Correct nails and nailing practices are essential for successful installation. Choosing a needle point nail is a common mistake. While the most commonly used nail is a diamond point, a blunt point will reduce splitting also. Overdriving nails is another problem that distorts wood and causes excessive splitting. Pre-drilling will help reduce splitting.
What’s pressure-treated wood?
It’s wood that has been pressure-impregnated with an effective preservative. This treatment helps wood resist attacks by termites and decay-causing fungi.
How safe is treated wood?
Treated wood is very safe when used as directed. The preservative injected into lumber reacts with the wood substance to form an insoluble complex. It won’t evaporate or vaporize. Treated wood is clean, odorless, non-staining, and safe to work with and handle. Its locked-in protection is non-irritating to children, adults, animals and plants.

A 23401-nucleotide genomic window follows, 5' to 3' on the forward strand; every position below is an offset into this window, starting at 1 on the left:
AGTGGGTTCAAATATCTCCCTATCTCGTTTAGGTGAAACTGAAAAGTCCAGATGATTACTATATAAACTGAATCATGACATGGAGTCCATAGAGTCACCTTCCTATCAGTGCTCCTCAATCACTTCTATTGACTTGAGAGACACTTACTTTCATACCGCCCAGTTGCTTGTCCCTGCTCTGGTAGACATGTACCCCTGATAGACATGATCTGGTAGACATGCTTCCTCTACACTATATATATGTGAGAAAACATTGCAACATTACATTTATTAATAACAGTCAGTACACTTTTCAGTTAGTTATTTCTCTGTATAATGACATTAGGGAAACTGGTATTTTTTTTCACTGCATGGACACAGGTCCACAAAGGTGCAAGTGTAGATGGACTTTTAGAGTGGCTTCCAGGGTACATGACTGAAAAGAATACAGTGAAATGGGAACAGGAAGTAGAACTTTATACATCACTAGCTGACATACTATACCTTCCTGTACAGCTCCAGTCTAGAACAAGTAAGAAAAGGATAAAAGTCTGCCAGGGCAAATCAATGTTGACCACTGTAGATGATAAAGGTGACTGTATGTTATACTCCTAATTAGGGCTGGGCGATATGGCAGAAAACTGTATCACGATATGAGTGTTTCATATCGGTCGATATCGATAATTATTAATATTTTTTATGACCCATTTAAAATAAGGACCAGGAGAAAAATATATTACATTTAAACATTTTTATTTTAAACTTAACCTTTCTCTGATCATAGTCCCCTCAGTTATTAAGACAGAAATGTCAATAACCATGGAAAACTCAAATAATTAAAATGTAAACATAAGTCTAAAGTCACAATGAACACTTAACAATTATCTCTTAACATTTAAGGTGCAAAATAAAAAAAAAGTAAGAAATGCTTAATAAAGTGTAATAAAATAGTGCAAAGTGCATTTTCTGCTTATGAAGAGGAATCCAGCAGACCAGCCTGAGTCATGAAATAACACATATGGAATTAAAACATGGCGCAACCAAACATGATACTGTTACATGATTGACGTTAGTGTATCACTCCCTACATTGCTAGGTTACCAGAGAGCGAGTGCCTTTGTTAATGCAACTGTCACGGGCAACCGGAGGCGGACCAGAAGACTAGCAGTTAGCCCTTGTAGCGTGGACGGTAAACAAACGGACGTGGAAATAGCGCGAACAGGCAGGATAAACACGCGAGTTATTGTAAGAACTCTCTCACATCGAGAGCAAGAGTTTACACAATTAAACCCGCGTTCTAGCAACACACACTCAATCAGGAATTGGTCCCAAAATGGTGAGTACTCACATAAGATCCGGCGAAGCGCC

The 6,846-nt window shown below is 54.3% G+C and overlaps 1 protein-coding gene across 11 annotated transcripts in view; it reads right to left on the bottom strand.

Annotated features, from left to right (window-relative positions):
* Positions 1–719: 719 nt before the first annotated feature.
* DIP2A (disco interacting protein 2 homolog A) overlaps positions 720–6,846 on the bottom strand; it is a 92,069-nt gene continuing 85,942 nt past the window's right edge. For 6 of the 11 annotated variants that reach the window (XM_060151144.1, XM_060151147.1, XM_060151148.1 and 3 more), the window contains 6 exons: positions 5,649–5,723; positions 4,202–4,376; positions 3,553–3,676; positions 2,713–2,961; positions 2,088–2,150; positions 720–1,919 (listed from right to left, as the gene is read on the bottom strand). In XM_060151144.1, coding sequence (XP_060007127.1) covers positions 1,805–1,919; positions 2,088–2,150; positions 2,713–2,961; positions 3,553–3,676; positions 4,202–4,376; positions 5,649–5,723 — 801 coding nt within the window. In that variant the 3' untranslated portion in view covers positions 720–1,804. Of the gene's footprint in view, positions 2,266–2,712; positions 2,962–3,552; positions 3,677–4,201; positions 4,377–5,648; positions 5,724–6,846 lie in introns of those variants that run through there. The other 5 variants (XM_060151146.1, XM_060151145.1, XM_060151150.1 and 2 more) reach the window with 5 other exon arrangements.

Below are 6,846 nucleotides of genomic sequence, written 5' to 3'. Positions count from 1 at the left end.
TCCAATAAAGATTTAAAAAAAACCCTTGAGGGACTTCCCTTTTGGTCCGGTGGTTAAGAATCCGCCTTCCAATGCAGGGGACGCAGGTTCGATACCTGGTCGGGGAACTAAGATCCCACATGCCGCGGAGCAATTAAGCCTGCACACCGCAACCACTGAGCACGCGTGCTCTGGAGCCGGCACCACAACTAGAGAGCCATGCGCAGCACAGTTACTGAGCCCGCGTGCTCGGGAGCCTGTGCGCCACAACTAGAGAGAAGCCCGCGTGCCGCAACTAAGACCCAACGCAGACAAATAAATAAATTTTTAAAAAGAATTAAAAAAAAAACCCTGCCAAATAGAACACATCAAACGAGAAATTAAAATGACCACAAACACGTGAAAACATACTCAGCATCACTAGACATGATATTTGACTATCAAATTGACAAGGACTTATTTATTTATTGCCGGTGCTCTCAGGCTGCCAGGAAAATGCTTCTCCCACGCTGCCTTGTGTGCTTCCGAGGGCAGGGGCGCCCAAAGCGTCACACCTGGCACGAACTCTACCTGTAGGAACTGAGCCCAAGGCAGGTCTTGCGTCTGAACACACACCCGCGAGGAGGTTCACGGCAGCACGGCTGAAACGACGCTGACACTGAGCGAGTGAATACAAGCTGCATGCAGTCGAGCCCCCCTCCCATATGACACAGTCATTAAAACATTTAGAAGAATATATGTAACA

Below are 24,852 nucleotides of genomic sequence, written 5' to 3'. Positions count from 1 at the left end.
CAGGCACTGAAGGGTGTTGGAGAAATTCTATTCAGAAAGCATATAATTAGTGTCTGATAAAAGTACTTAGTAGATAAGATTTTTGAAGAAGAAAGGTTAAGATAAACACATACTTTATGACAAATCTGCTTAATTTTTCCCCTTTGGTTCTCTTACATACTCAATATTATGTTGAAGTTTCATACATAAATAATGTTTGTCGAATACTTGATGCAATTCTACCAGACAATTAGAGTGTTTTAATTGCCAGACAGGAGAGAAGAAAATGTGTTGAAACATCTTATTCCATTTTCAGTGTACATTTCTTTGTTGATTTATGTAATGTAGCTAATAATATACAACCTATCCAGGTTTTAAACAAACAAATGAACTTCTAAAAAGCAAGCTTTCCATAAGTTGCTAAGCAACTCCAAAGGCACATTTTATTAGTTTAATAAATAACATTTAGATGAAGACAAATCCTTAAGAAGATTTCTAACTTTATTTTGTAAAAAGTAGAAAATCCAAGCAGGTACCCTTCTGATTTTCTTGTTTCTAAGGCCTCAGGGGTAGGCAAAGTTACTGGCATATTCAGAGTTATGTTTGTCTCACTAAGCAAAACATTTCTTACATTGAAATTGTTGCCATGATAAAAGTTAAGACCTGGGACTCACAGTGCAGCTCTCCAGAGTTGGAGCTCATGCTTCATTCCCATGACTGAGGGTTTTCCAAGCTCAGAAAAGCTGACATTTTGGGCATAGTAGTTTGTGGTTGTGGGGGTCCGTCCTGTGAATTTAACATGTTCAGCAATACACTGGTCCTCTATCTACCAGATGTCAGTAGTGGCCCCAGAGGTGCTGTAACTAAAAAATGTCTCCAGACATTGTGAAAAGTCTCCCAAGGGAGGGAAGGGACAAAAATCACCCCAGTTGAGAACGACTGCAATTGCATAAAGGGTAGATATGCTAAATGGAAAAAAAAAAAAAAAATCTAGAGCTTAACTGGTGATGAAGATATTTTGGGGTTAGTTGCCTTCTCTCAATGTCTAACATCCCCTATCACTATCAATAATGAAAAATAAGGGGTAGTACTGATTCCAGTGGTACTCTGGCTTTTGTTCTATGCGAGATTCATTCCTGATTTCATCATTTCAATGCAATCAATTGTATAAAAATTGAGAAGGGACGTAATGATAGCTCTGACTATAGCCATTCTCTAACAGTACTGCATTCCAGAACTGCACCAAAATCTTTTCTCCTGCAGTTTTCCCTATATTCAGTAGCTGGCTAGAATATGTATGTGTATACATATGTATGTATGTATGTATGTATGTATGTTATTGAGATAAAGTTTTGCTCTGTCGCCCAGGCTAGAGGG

Can all tree species be treated?
Three species of pine: southern yellow, ponderosa and red are most open to treating. Some softwoods such as spruces, hem/fir, larches and Douglas fir benefit from incising (cutting small slits across the grain) to aid chemical penetration and treatment retention. Most hardwoods are too dense and complex to be treatable.
What does S1S2E mean?
S1S2E stands for Smooth one side and two edges.
What does S4S mean?
S4S means smooth four sides.
What does STK mean?
STK refers to the grading of the material, Select Tight Knot.
Why should I specify pre-finished wood siding?
Pre-finishing can cost as little as half of the price of a painting contractor painting on site. Your siding arrives at the jobsite protected from the elements. A recent U.S. Forest Products Laboratory study shows that as little as two weeks exposure to weather and sunlight will negatively affect wood siding’s ability to hold a finish. Finishing in a controlled factory setting ensures the greatest penetration and uniformity possible with no brush laps or skips.